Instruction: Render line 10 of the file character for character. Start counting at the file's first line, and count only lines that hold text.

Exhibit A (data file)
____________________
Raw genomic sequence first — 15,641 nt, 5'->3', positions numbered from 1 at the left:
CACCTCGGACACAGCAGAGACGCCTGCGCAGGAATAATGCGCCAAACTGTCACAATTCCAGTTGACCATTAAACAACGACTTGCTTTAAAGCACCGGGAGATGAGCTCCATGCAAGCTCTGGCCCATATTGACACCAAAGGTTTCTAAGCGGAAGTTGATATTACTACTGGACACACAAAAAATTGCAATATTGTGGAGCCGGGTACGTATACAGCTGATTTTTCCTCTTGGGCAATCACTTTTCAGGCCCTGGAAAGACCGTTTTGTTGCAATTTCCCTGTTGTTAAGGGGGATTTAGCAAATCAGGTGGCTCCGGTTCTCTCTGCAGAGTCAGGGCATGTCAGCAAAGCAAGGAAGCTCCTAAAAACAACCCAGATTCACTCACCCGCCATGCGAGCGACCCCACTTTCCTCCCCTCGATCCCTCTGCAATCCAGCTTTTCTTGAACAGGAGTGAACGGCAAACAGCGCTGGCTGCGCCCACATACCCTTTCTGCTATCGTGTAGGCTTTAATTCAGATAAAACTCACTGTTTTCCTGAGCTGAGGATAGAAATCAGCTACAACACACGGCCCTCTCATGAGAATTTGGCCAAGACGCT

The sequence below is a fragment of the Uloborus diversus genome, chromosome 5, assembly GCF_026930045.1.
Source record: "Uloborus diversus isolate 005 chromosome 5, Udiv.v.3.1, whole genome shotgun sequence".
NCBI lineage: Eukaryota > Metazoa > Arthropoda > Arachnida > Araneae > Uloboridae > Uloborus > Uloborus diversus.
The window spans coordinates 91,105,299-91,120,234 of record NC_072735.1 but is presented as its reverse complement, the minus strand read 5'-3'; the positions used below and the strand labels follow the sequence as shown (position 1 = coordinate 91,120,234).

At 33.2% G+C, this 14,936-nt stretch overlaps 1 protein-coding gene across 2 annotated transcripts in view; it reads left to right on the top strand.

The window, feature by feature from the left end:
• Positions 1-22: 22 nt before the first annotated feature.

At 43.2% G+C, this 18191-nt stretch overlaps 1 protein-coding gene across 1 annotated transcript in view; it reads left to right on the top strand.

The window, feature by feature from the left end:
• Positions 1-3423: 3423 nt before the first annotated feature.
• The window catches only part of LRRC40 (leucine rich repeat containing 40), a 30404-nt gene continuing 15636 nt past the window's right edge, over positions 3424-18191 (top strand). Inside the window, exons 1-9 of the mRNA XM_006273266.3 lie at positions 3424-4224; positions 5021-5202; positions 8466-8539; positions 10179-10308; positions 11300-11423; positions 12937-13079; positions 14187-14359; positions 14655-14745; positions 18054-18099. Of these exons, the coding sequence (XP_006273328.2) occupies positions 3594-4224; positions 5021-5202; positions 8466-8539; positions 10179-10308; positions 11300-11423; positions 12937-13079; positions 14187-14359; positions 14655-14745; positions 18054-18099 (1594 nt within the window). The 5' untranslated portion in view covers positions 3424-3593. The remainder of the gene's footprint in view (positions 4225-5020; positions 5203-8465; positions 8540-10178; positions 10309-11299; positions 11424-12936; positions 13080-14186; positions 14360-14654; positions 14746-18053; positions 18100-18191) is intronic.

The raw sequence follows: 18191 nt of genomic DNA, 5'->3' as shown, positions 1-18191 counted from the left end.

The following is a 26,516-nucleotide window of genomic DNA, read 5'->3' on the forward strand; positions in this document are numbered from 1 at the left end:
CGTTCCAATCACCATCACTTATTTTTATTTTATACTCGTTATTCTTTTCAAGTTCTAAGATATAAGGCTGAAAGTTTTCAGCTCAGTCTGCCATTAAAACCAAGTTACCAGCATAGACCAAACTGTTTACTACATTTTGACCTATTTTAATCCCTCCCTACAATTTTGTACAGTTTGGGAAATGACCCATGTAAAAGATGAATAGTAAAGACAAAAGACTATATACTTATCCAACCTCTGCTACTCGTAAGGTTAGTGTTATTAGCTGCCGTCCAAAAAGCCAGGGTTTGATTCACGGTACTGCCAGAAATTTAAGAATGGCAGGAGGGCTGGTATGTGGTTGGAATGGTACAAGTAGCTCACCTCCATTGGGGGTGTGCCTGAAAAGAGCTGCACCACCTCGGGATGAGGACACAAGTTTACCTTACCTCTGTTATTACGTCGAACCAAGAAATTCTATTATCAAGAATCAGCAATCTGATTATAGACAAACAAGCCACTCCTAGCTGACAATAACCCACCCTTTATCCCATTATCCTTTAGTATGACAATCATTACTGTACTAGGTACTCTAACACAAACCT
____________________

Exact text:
At 43.2% G+C, this 18191-nt stretch overlaps 1 protein-coding gene across 1 annotated transcript in view; it reads left to right on the top strand.